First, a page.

Friday, 28 November 2014

THE MAZE











d. William Cameron Menzies  (1953)

Sir Gerald MacTeam (Richard Carlson) doesn’t have any trace of a Scottish (or even recognisably British) accent, even though he is heir to a Baronetcy and a large, gloomy castle in the Highlands. When he receives an urgent telegram (is there any other type?) he drops everything (including his pretty fiancée)to hurry  home – and doesn’t come back. After a few weeks, his wife in waiting and her Aunt decide to investigate, only to find themselves embroiled in a terrifying world of shadows, secrets and slime.

You can tell that The Maze was originally shown in 3D by the sheer amount of things that get shoved towards the viewer: the animate (a lithe lady dancer); the inanimate (a telegram), and the somewhere in-between (a rubber bat on a piece of string). Like the rest of the film, however, this is all window dressing for the genuinely surprising finale, in which an enormous frog looms into three dimensional view before throwing itself out of a window.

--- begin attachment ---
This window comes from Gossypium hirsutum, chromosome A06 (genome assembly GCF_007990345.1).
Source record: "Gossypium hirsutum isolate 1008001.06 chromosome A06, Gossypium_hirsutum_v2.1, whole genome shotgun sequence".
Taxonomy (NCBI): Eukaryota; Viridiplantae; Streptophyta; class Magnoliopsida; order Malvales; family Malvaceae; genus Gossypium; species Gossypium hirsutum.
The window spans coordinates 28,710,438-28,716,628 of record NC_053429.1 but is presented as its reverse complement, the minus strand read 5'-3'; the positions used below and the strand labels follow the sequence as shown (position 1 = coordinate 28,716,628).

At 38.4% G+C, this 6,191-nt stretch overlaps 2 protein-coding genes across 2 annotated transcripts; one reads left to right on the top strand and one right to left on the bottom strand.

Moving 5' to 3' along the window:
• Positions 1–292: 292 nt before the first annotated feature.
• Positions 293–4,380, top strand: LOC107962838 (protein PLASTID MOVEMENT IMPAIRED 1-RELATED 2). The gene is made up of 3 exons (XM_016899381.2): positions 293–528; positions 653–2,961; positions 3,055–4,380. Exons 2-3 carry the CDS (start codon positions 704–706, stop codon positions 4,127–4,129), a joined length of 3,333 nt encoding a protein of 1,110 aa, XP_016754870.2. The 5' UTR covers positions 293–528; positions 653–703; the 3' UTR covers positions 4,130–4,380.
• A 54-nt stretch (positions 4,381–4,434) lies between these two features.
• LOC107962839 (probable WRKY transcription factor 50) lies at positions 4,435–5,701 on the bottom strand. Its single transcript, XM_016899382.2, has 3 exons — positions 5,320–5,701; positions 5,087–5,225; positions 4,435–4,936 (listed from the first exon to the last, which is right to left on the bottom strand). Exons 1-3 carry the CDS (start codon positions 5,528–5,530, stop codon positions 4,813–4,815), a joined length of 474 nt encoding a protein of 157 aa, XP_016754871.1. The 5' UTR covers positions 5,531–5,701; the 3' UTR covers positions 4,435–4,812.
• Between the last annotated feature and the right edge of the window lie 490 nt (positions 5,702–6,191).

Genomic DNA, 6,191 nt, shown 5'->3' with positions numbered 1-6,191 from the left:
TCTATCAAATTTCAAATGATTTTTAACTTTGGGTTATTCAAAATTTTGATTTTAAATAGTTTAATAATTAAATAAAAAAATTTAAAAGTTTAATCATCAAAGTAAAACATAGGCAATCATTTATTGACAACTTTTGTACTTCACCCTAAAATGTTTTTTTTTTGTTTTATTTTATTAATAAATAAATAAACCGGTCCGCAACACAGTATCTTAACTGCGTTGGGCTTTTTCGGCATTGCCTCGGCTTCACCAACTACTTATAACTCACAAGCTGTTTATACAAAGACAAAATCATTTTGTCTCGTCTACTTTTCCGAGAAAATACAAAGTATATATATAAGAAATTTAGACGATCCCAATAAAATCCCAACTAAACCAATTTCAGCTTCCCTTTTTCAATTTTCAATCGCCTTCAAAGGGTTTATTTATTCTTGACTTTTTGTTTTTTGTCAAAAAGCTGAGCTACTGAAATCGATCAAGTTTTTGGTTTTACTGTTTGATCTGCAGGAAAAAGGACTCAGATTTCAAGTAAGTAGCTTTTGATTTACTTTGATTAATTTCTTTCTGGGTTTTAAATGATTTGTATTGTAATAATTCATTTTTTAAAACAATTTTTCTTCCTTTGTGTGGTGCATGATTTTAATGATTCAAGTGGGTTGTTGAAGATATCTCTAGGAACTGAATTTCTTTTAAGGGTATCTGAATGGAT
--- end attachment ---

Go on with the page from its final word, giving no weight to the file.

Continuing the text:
This shock climax is concluded with a long scene in which the Sir Gerald tells us what the hell just happened. I’m not going to give it away but it involves Teratology. At first his explanation sounds absolutely ridiculous but, because he perseveres with it, his story ultimately achieves some degree of pathos, if not verisimilitude. It’s still absolutely ridiculous, though*.  

* Director William Cameron Menzies isn't at his best here, unfortunately: perhaps he was still thinking about his other 3D film of 1953, the extraordinary anti-Communist fever dream Invaders From Mars.

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